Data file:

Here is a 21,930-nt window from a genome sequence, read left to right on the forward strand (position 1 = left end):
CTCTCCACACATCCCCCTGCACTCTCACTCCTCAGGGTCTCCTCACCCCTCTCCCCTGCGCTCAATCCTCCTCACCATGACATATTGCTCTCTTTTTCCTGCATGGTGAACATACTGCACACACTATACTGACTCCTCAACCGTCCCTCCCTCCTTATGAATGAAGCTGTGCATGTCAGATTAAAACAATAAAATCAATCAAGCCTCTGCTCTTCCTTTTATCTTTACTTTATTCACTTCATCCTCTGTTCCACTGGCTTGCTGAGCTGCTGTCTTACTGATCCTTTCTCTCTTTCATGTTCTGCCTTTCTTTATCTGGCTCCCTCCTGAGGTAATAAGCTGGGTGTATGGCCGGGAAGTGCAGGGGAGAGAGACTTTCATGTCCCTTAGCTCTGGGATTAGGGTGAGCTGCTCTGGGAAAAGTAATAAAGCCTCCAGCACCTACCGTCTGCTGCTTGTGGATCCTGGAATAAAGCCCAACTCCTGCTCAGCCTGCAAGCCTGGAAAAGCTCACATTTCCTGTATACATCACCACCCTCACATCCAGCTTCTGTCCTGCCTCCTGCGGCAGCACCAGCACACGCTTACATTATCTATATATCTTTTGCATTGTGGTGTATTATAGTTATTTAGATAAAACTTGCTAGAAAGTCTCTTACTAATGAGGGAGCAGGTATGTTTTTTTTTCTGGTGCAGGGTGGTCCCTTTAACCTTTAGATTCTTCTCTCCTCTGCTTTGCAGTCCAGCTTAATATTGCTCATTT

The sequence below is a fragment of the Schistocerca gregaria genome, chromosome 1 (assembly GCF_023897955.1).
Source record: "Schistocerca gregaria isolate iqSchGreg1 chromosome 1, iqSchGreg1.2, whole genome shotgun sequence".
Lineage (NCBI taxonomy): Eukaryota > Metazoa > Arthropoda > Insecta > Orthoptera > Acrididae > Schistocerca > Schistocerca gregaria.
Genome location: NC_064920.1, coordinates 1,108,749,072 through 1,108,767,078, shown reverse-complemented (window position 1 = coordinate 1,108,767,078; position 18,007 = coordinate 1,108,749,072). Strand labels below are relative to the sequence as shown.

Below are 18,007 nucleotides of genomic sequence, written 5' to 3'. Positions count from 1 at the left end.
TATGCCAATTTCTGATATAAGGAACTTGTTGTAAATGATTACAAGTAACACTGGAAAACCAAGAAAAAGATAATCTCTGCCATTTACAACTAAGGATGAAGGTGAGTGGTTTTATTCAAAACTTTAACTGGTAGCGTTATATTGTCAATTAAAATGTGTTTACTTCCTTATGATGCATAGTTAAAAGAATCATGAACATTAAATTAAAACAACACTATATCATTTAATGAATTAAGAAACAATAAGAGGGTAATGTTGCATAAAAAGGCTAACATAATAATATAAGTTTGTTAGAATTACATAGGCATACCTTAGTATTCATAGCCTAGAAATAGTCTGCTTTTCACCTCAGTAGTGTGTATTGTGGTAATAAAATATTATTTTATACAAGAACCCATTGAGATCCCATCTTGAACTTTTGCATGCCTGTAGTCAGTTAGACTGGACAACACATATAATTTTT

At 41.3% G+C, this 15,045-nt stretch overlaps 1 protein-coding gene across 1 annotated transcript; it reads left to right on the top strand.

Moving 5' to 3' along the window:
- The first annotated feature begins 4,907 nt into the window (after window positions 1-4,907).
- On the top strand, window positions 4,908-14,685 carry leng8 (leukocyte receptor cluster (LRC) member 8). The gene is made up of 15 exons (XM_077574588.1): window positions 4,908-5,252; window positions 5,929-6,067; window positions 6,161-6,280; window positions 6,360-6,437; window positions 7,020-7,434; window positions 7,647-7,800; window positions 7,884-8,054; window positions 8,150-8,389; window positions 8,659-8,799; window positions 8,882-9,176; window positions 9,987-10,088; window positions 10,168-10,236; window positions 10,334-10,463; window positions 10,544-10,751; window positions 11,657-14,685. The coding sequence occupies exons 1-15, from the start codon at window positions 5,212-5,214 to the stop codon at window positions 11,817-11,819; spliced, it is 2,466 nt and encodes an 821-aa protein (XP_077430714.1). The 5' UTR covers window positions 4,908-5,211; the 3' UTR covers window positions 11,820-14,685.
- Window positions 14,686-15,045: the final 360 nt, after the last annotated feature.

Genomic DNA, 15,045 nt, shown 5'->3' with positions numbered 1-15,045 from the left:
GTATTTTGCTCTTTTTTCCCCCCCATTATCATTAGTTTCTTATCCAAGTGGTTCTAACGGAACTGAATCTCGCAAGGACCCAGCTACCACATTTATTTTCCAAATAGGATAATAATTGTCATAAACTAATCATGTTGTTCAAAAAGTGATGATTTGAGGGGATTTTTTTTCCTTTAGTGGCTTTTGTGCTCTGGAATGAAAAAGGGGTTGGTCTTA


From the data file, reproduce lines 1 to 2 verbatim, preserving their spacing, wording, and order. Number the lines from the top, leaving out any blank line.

Here is a 21,930-nt window from a genome sequence, read left to right on the forward strand (position 1 = left end):
CTCTCCACACATCCCCCTGCACTCTCACTCCTCAGGGTCTCCTCACCCCTCTCCCCTGCGCTCAATCCTCCTCACCATGACATATTGCTCTCTTTTTCCTGCATGGTGAACATACTGCACACACTATACTGACTCCTCAACCGTCCCTCCCTCCTTATGAATGAAGCTGTGCATGTCAGATTAAAACAATAAAATCAATCAAGCCTCTGCTCTTCCTTTTATCTTTACTTTATTCACTTCATCCTCTGTTCCACTGGCTTGCTGAGCTGCTGTCTTACTGATCCTTTCTCTCTTTCATGTTCTGCCTTTCTTTATCTGGCTCCCTCCTGAGGTAATAAGCTGGGTGTATGGCCGGGAAGTGCAGGGGAGAGAGACTTTCATGTCCCTTAGCTCTGGGATTAGGGTGAGCTGCTCTGGGAAAAGTAATAAAGCCTCCAGCACCTACCGTCTGCTGCTTGTGGATCCTGGAATAAAGCCCAACTCCTGCTCAGCCTGCAAGCCTGGAAAAGCTCACATTTCCTGTATACATCACCACCCTCACATCCAGCTTCTGTCCTGCCTCCTGCGGCAGCACCAGCACACGCTTACATTATCTATATATCTTTTGCATTGTGGTGTATTATAGTTATTTAGATAAAACTTGCTAGAAAGTCTCTTACTAATGAGGGAGCAGGTATGTTTTTTTTTCTGGTGCAGGGTGGTCCCTTTAACCTTTAGATTCTTCTCTCCTCTGCTTTGCAGTCCAGCTTAATATTGCTCATTT